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Thursday 13 December 2012

The Therapy Zone

Is The Village Real, Or Just A Dream?
   The Village, as indeed is the entire series of ‘the Prisoner,’ wide open for interpretation on many levels. On the surface it is an exciting, and visually stimulating thriller, that can be watched for pure entertainment. Yet on this level, the series does not bear close examination, and on the whole is illogical and not at all credible. Patrick McGoohan describes the series as "An allegory, an allegory being a story in which people, places, happenings, conceal a message, and there is symbolism. And therefore there is an enormous latitude in what you can do with it." An allegory does not therefore have to be a natural progression of events. There is no need for a credible solution, and what's more, you can get away with anything, and without having to explain any of it!
    If anything, the Prisoner has something to offer everyone - it depends entirely on what the series means to you. ‘The Prisoner’ is like Beauty - it's all in the eye of the beholder!

It's Inexplicable
  The way that the central plot of the episode of ‘The Girl Who Was Death,’ in that Professor Schnipps is about to destroy London, by launching a rocket at the Capital. This in the same way that Drax in the Ian Fleming novel Moonraker was also going to destroy London by missile. What's more Drax is a German who fought in WWII, as originally Schnipps was going to either a German scientist from WWII, or indeed Hitler himself. I mean Schnipps isn't a French name is it?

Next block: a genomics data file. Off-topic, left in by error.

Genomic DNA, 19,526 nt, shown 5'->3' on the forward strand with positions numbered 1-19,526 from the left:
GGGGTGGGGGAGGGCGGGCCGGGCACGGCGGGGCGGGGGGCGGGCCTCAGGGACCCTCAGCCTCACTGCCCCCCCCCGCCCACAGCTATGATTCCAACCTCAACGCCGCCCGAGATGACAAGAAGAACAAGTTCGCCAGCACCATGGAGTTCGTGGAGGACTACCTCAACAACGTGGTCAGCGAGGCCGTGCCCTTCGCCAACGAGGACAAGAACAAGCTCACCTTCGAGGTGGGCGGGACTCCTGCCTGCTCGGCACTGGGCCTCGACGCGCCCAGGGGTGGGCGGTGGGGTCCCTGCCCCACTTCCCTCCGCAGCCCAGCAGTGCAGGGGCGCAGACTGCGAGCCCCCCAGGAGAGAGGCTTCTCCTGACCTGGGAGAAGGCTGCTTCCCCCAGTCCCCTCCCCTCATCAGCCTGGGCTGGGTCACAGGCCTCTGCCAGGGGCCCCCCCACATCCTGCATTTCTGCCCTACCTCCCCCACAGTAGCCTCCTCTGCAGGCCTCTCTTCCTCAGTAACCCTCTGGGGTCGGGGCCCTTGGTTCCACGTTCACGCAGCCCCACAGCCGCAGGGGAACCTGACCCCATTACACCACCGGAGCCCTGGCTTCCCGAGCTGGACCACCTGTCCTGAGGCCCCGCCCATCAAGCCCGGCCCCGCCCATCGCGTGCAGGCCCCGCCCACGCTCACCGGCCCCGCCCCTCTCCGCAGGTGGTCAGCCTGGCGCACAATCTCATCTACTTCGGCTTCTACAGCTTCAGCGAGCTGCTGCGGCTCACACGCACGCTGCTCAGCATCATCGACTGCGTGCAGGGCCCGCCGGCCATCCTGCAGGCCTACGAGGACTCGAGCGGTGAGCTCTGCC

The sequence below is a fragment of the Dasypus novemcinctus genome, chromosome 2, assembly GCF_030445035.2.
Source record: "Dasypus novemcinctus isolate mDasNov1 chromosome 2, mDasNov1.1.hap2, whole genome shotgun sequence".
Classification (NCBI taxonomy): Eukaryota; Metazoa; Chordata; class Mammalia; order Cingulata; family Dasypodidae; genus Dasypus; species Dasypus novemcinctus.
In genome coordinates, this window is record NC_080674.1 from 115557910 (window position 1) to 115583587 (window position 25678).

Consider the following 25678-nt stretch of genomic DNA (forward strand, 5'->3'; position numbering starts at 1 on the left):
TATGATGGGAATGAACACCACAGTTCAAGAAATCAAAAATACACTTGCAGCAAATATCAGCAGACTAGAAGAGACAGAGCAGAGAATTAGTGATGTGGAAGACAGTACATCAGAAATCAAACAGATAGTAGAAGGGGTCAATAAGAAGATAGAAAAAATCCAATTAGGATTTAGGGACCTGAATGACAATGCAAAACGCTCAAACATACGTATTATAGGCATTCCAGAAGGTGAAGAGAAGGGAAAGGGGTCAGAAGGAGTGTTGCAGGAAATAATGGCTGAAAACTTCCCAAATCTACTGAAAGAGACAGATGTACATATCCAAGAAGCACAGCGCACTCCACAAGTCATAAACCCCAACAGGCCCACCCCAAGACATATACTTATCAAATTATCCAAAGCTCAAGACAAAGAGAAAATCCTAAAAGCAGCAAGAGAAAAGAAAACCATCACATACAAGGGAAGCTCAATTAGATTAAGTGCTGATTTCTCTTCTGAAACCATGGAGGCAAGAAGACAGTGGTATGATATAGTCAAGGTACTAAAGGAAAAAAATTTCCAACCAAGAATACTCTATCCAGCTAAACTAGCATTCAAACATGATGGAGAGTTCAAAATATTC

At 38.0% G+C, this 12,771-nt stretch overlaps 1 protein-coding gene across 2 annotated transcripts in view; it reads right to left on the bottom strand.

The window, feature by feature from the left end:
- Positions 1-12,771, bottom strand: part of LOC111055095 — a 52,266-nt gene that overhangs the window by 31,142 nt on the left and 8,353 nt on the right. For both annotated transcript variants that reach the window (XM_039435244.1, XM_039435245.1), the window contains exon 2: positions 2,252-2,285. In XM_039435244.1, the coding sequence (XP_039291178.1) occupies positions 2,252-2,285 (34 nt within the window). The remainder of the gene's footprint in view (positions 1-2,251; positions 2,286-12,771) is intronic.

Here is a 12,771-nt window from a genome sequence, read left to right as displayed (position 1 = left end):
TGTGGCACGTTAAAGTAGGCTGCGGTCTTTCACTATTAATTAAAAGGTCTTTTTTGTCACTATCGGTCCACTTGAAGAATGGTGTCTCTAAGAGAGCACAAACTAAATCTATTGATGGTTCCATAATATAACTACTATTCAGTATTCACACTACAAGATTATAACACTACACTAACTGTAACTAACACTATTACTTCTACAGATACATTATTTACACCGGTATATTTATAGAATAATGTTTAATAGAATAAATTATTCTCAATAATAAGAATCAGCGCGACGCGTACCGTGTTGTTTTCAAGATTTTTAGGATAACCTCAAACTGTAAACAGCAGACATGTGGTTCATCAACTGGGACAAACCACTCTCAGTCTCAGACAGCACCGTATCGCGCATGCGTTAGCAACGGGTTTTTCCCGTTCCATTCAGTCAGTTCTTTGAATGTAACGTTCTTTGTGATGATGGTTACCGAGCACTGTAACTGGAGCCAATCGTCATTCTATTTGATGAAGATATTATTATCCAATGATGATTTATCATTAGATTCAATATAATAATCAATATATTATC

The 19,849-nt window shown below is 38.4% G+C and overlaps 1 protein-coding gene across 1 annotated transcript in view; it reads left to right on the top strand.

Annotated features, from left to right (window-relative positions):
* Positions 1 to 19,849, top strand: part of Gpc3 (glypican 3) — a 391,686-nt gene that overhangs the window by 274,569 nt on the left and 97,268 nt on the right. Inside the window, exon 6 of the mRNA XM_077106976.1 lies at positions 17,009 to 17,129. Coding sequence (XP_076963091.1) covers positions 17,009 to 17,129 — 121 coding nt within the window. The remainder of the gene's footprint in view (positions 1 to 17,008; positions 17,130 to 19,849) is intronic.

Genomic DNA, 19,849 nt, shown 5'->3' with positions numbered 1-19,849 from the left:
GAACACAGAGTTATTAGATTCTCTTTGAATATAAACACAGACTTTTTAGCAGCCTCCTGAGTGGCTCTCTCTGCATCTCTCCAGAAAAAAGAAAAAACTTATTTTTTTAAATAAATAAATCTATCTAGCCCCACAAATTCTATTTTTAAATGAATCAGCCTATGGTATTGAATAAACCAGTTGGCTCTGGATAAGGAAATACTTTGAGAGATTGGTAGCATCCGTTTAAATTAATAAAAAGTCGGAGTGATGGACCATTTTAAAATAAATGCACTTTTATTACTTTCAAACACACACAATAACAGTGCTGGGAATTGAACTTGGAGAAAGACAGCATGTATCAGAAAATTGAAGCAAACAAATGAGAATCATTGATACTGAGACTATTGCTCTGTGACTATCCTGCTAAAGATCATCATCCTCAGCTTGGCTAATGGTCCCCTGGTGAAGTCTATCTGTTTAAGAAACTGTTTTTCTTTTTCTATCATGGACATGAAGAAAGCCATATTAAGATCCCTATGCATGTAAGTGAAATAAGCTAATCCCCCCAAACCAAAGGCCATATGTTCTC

Point Of Observation
  No.2 of ‘The Girl Who Was Death,’ isn't the only one to see himself as Napoleon Bonaparte! Oh alright, it was No.6 who put No.2 in the role of Napoleon, but originally No.6 saw No.2 of ‘The Girl Who Was Death’ as being a "right little Hitler!"

Return Of the Native
    The final exterior shoot for ‘Many Happy Returns’ took place on Sunday, 21st of April 1967 and took the film crew back to the first location site of the series, Buckingham Place. In the original script Number Six arrives at his house to discover the main front door is open and he enters to find the interior door is locked. He looks for his emergency latch-key hidden on top of the door frame, but it has gone, so he uses the left luggage key's plastic fob to force entry{the left luggage key he acquired at left luggage at the Piccadilly Circus Station}. Once inside he quickly makes his way to the lounge, where he finds everything as it was, with the addition of chrysanthemums in a vase. He then goes to the Kitchen and helps himself to the remains of a chicken in the refrigerator. Mrs. Butterworth enters, thinking he is a burglar. A heated exchange ensues, during which she calls for the police. He eventually convinces her of his sincerity and she offers to help, giving him the keys to a garage {which she says came with the house} where he discovers his lotus.
   {I was always convinced that the Lotus 7 had to have been garaged for the Prisoner somewhere all the while he was in the Village. In fact the prisoner had to have had a garage somewhere, somewhere he could build his own Lotus 7 kit car. he built it with his own hands you'll remember}.

Be seeing you

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